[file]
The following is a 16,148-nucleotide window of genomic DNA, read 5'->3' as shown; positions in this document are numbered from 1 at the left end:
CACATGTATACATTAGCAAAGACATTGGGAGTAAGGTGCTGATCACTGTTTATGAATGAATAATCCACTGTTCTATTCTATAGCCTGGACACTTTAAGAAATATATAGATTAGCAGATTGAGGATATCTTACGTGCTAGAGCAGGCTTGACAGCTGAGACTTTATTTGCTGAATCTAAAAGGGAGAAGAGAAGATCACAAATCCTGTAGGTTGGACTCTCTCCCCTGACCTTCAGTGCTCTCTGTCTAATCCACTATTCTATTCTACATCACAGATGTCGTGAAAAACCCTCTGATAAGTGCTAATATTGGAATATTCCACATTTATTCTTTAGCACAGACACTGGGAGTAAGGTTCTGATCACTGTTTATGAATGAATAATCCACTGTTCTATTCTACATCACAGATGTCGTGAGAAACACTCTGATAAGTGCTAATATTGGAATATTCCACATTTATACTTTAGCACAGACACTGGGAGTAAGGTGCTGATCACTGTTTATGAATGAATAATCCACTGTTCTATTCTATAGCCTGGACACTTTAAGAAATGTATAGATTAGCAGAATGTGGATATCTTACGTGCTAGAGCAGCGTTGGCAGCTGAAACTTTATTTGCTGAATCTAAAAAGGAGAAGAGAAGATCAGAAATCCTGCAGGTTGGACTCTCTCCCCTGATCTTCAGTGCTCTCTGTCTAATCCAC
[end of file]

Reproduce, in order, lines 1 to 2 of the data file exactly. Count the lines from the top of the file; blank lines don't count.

The following is a 16,148-nucleotide window of genomic DNA, read 5'->3' as shown; positions in this document are numbered from 1 at the left end:
CACATGTATACATTAGCAAAGACATTGGGAGTAAGGTGCTGATCACTGTTTATGAATGAATAATCCACTGTTCTATTCTATAGCCTGGACACTTTAAGAAATATATAGATTAGCAGATTGAGGATATCTTACGTGCTAGAGCAGGCTTGACAGCTGAGACTTTATTTGCTGAATCTAAAAGGGAGAAGAGAAGATCACAAATCCTGTAGGTTGGACTCTCTCCCCTGACCTTCAGTGCTCTCTGTCTAATCCACTATTCTATTCTACATCACAGATGTCGTGAAAAACCCTCTGATAAGTGCTAATATTGGAATATTCCACATTTATTCTTTAGCACAGACACTGGGAGTAAGGTTCTGATCACTGTTTATGAATGAATAATCCACTGTTCTATTCTACATCACAGATGTCGTGAGAAACACTCTGATAAGTGCTAATATTGGAATATTCCACATTTATACTTTAGCACAGACACTGGGAGTAAGGTGCTGATCACTGTTTATGAATGAATAATCCACTGTTCTATTCTATAGCCTGGACACTTTAAGAAATGTATAGATTAGCAGAATGTGGATATCTTACGTGCTAGAGCAGCGTTGGCAGCTGAAACTTTATTTGCTGAATCTAAAAAGGAGAAGAGAAGATCAGAAATCCTGCAGGTTGGACTCTCTCCCCTGATCTTCAGTGCTCTCTGTCTAATCCAC